US top economic adviser Larry Kudlow blames China for not engaging ahead of Trump-Xi meeting next month

US National Economic Council Director Larry Kudlow told the Financial Times that China did not respond to requests to discuss trade issues.
US National Economic Council Director Larry Kudlow told the Financial Times that China did not respond to requests to discuss trade issues.PHOTO: AFP

WASHINGTON (BLOOMBERG) - US President Donald Trump's top economic adviser accused China of refusing to engage on trade issues in a Financial Times interview, while a separate report said Mr Trump believes it will take more time for tariffs to bite.

"We gave them a detailed list of asks, regarding technology for example, (which) basically hasn't changed for five or six months. The problem with the story is that they don't respond. Nothing. Nada," National Economic Council Director Larry Kudlow told the Financial Times in an interview published on Sunday (Oct 21) in Washington.

"It's really the president and the Chinese Communist party, they have to make a decision, and so far they have not, or they have made a decision not to do anything, nothing. I've never seen anything like it."

Separately, Axios reported on Sunday that Mr Trump believes it will take more time for tariffs recently imposed by the US on Chinese imports to have an impact on China's economy, and he believes he will gain more leverage in trade negotiations the longer they remain in place.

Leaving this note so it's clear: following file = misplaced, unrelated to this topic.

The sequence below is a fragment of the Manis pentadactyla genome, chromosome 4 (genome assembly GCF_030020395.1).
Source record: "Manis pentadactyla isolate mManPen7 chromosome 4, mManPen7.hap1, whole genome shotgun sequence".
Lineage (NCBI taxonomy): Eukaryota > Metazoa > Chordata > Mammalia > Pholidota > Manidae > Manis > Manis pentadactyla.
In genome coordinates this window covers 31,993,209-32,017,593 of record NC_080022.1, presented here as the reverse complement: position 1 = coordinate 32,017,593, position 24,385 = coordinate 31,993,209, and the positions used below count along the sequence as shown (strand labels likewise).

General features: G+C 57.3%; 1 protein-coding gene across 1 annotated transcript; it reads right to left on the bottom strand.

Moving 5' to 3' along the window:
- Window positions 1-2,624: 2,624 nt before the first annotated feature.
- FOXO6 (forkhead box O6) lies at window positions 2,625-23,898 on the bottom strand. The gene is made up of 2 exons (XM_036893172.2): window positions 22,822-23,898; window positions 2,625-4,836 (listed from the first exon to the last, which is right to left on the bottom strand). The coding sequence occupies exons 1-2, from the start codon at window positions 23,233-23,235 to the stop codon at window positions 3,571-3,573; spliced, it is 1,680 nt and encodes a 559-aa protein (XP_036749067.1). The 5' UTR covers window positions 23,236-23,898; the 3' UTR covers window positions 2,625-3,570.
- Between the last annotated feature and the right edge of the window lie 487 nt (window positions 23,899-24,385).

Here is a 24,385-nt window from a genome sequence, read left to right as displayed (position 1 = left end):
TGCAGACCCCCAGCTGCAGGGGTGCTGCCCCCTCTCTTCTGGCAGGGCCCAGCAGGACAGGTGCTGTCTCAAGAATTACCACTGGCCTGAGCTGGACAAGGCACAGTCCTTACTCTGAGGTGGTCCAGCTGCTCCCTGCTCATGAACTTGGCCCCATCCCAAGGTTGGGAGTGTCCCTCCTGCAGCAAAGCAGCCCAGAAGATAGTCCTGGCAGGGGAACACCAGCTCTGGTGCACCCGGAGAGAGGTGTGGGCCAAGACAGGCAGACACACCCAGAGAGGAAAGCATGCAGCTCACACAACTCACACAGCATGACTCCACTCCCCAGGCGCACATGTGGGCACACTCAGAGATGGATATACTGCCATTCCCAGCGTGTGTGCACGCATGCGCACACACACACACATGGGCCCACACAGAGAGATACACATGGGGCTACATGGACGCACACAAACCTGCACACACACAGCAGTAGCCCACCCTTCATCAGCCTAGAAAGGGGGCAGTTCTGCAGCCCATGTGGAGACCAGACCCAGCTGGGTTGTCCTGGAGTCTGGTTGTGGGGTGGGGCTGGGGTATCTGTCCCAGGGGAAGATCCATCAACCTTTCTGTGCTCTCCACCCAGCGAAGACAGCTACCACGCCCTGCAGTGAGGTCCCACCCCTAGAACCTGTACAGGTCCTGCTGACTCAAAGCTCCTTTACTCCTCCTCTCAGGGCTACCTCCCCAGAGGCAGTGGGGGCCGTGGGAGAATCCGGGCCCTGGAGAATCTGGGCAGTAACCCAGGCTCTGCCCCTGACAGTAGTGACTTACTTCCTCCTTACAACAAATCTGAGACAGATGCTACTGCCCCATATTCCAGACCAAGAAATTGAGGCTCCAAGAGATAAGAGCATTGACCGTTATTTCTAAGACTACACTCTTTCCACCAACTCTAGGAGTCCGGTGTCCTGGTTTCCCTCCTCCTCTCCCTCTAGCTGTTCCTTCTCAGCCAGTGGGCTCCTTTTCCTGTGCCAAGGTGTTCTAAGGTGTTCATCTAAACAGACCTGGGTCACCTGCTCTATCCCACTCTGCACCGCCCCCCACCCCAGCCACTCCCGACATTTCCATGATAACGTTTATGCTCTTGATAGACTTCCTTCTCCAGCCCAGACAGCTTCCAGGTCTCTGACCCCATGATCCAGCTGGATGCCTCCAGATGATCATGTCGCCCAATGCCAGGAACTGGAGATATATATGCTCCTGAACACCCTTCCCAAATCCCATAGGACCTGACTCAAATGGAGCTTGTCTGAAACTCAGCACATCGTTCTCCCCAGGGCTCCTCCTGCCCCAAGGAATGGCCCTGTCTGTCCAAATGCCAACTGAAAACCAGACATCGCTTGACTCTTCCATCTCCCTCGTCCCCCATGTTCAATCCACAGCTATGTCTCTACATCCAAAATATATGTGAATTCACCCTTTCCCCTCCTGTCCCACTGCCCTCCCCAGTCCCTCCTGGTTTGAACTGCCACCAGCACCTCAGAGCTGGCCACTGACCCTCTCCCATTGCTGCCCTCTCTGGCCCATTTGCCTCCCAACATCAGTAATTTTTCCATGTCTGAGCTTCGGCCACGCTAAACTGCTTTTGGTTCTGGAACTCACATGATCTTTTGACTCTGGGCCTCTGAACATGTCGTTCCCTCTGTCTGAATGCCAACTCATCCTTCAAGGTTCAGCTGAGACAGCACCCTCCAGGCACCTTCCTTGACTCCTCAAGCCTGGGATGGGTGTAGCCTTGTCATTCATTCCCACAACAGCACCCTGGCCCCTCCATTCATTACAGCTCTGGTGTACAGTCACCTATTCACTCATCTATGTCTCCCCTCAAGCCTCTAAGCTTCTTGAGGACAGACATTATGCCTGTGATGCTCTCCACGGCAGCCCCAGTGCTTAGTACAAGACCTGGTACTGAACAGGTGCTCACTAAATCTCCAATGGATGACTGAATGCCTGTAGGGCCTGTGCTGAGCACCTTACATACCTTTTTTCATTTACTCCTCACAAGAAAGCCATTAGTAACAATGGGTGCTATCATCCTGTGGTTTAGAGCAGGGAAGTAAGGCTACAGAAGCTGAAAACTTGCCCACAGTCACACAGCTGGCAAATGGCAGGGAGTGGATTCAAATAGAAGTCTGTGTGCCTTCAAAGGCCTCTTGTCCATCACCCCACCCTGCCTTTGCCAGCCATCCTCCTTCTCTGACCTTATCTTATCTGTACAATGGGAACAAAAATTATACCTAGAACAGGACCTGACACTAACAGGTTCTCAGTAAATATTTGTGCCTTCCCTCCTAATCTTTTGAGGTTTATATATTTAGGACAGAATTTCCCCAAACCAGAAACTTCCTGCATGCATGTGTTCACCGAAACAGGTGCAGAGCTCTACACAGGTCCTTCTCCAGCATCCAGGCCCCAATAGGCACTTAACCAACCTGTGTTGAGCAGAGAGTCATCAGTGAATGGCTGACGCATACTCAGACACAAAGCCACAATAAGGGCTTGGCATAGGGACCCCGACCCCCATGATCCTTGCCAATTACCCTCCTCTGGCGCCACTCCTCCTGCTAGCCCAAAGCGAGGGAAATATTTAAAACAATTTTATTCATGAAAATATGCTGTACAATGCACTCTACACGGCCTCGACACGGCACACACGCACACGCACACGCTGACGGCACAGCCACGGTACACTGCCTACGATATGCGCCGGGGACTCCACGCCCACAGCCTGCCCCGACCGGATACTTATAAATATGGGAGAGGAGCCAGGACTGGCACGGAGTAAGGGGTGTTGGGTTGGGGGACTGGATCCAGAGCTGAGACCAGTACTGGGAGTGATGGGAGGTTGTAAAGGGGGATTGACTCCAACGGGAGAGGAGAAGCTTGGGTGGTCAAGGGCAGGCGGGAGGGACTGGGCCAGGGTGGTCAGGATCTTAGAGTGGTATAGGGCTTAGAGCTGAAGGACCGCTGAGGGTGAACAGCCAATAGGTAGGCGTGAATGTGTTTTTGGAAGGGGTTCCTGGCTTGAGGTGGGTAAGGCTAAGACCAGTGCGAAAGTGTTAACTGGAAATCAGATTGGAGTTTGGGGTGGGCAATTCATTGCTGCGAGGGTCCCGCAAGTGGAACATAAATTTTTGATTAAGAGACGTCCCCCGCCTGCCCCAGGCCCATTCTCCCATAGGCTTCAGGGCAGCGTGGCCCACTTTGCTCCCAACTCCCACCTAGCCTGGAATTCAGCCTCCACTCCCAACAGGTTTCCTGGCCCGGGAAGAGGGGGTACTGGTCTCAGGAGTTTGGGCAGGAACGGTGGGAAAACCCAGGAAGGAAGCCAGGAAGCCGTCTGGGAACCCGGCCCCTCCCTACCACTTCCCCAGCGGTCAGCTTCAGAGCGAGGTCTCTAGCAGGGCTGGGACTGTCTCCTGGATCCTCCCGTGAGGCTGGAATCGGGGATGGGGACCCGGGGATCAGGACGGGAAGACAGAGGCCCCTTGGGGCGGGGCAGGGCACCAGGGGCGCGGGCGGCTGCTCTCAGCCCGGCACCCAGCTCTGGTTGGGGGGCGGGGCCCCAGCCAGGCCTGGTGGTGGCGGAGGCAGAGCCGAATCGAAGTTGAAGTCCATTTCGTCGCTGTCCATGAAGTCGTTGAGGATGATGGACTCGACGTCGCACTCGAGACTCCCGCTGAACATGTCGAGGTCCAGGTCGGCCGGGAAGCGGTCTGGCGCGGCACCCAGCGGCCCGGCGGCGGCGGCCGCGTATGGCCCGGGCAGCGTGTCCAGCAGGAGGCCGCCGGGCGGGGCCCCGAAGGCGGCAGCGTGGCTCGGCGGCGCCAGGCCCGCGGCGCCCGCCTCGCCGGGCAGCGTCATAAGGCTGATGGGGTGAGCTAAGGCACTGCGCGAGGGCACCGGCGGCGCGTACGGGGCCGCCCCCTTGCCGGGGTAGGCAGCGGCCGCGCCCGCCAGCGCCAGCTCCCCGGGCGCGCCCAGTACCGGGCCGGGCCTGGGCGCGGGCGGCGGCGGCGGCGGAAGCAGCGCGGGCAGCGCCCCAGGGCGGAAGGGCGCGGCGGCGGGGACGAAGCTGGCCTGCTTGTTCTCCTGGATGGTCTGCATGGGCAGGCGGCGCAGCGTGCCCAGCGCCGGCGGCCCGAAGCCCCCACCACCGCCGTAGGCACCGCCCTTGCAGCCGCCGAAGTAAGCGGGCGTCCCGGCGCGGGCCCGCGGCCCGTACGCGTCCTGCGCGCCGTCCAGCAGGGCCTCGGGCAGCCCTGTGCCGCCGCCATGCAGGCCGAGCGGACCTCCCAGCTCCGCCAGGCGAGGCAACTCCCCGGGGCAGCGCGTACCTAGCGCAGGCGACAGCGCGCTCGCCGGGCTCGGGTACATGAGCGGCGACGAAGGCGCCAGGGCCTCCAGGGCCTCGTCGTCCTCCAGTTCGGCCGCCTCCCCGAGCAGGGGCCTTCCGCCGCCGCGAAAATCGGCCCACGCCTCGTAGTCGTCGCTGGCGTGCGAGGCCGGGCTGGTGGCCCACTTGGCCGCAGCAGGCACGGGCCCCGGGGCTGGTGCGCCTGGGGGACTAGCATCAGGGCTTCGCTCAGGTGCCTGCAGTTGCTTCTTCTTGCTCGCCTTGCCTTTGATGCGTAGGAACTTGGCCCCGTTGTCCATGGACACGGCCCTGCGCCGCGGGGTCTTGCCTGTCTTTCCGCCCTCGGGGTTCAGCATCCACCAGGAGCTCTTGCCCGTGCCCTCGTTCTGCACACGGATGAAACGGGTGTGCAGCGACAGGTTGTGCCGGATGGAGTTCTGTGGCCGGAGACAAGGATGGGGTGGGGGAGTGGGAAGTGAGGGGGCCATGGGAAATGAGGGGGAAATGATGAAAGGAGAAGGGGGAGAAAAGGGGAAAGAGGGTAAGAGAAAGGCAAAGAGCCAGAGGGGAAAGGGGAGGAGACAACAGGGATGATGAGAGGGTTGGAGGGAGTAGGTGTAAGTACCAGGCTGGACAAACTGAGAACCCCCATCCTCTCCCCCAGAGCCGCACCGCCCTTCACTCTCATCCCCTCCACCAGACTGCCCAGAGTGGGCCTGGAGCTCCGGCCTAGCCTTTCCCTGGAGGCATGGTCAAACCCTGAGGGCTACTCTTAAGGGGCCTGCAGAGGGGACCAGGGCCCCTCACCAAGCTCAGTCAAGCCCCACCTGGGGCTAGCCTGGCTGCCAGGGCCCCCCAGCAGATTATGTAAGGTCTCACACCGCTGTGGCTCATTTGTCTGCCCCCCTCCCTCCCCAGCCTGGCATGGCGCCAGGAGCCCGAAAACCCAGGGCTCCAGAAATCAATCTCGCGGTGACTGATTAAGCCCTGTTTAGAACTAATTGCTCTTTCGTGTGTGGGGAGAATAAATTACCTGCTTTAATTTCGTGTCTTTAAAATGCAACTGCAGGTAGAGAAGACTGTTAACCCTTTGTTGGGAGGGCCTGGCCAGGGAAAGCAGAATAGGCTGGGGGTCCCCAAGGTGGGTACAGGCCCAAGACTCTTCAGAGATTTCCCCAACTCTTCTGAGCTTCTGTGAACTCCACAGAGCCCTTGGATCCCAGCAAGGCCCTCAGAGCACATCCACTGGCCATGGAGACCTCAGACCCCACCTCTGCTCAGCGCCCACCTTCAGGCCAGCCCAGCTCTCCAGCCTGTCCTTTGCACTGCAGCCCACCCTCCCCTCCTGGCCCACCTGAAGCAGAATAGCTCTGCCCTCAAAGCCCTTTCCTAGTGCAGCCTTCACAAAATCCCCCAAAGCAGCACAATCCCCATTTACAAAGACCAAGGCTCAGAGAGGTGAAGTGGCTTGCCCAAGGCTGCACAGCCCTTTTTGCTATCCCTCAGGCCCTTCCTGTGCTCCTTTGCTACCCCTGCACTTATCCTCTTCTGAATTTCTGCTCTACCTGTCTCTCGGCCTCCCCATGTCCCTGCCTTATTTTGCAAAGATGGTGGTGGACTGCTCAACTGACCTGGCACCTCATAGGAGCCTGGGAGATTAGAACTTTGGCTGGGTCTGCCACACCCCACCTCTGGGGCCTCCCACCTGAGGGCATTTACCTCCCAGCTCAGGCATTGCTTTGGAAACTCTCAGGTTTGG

Mr Trump and Chinese President Xi Jinping are expected to meet at the G-20 summit of global leaders in Argentina next month. Trade talks have been on ice since late September, when the two countries implemented another round of tariffs on each other's imports.

Mr Kudlow's comments and the Axios report follow a three-day stretch in which top Chinese officials including Mr Xi sought to bolster investor confidence via statements as well as comments reported by state-run media outlets.

The benchmark Shanghai Stock Exchange Composite Index fell last week to its lowest level in four years as trade tensions and concerns about an economic slowdown weighed on sentiment. Growth decelerated to 6.5 per cent in the third quarter, according to data published Oct 19 by the National Bureau of Statistics.

 
 
 

In May, US and Chinese negotiators issued long lists of demands during talks in Beijing. Among US demands were a reduction in the country's trade deficit with China and abandonment of subsidies and government support to industries included in its Made in China 2025 industrial policy programme.

China's demands included the US ceasing a ban on exports to China of integrated circuits, opening government procurement to Chinese technology products and services, and giving Chinese companies equal treatment in national security reviews.

Mr Gao Feng, a spokesman for China's Ministry of Commerce, told reporters during a weekly press briefing on Oct 18 that the US needs to show sincerity if it wishes to resume talks.

His boss, Commerce Minister Zhong Shan, told Bloomberg that China would not back down in the face of higher US tariffs on Chinese products, adding that "China doesn't want a trade war, but would rise up to it should it break out".